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Letter to the Editor - Study Letter
2017:83:4;502-504
doi: 10.4103/ijdvl.IJDVL_463_16
PMID: 28474640

The enigma of lamivudine rash: Experience on re-challenge from an anti retroviral treatment center in South India

PC Amrutha1 , TP Rakesh2 , Ajithkumar Kidangazhiyathmana3 , Sebin Cheeran Chakkunny1 , Bharath Bhushan Rewari4 , Andrews Mekkattukunnel Andrews1
1 Department of Medicine, Government Medical College, Thrissur, Kerala, India
2 Division of Infectious Diseases, Hamad Medical Corporation, Doha, Qatar
3 Kerala University of Health Sciences, Thrissur, Kerala, India
4 National AIDS Control Organization, New Delhi, India

Correspondence Address:
P C Amrutha
Department of Medicine, SMO ART Plus Centre, Government Medical College, M. G. Kavu, Thrissur - 680 596, Kerala
India
How to cite this article:
Amrutha P C, Rakesh T P, Kidangazhiyathmana A, Chakkunny SC, Rewari BB, Andrews AM. The enigma of lamivudine rash: Experience on re-challenge from an anti retroviral treatment center in South India. Indian J Dermatol Venereol Leprol 2017;83:502-504
Copyright: (C)2017 Indian Journal of Dermatology, Venereology, and Leprology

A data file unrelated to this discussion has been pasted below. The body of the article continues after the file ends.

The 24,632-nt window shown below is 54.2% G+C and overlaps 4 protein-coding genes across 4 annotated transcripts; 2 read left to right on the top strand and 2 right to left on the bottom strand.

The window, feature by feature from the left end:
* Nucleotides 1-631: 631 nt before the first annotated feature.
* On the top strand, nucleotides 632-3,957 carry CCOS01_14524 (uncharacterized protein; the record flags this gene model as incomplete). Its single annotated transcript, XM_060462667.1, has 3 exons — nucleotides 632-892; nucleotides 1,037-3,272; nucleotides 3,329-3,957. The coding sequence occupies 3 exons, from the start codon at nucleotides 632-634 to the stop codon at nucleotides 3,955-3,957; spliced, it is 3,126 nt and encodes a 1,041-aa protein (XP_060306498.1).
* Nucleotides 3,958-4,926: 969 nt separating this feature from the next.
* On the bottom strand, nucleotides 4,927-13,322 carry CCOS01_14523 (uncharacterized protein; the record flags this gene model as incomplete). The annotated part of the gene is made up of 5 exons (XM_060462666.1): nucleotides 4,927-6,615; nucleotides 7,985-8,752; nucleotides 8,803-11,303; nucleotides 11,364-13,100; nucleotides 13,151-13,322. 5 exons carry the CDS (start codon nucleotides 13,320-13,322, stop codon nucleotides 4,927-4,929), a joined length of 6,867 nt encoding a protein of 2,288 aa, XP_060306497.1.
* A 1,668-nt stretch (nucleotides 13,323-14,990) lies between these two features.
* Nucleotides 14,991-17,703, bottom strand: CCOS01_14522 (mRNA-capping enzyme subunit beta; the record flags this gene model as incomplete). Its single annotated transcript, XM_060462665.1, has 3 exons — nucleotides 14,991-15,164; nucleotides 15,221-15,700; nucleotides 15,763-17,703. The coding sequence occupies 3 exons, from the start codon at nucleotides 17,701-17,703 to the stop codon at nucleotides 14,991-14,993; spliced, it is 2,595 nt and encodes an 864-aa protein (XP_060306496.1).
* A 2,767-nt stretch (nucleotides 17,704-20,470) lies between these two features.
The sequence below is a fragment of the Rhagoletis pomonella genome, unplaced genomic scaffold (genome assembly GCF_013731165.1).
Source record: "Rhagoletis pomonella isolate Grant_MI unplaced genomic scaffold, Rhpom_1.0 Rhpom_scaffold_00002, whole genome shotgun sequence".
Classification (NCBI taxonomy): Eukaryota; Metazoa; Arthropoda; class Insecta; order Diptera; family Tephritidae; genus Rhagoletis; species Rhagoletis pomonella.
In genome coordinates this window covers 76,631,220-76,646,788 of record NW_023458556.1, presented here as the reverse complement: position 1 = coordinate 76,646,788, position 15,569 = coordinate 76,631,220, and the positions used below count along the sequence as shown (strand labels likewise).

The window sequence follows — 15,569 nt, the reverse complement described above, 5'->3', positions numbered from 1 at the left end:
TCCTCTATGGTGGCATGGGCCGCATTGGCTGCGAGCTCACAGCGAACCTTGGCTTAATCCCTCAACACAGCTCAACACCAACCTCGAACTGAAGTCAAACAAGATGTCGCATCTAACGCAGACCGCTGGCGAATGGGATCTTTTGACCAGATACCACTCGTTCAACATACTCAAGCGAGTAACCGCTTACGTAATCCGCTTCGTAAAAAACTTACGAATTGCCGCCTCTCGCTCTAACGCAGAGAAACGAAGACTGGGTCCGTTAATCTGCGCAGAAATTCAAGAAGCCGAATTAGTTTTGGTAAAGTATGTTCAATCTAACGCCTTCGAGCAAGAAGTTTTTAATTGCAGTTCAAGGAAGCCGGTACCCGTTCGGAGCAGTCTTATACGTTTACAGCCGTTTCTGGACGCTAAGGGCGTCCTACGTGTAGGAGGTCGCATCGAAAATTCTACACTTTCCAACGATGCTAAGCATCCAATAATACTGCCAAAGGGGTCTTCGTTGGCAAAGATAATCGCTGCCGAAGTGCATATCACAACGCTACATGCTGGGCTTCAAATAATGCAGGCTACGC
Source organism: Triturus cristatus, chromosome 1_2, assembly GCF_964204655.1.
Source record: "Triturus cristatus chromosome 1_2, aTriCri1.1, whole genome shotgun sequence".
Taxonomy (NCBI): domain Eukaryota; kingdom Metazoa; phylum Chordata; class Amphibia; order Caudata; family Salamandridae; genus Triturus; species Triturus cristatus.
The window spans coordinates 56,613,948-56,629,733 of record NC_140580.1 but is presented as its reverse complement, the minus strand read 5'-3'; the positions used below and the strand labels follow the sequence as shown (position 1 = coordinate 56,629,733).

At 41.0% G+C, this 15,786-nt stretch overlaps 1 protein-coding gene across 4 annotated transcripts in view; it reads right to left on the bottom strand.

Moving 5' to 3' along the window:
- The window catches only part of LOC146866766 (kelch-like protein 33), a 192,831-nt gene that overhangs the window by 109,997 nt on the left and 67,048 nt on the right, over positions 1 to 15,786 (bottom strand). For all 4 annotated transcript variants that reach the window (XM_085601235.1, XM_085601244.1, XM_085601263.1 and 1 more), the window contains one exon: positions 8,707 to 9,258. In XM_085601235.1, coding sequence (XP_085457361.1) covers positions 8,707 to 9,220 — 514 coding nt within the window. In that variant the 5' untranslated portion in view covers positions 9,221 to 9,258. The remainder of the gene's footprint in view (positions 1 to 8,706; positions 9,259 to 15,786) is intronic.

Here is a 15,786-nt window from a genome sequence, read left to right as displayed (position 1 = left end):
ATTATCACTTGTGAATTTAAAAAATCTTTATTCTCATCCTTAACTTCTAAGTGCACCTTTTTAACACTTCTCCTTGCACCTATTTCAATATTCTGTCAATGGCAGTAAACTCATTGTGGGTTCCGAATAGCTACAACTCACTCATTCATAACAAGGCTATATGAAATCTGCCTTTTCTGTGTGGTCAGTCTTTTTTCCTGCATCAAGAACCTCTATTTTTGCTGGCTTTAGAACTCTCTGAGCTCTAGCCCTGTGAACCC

Sir,

We would like to share our experience in managing a few patients who developed recurrent drug rash following several anti-retroviral treatment regimens at our anti-retroviral treatment center in Kerala.

Although combination anti retroviral treatment is highly effective in patients infected with the human immunodeficiency virus (HIV), adverse drug reactions pose major challenges. Cutaneous drug reactions are more common (10%–15%) in people infected with HIV and may vary from mild itching to life-threatening adverse reactions like Stevens–Johnson syndrome. Among the anti-retrovirals, adverse drug reactions are most commonly associated with nevirapine and rarely, other anti-retroviral drugs such as zidovudine and lamivudine. The exact incidence of rash following the ingestion of these drugs is difficult to estimate, as they are administered in fixed dose combinations.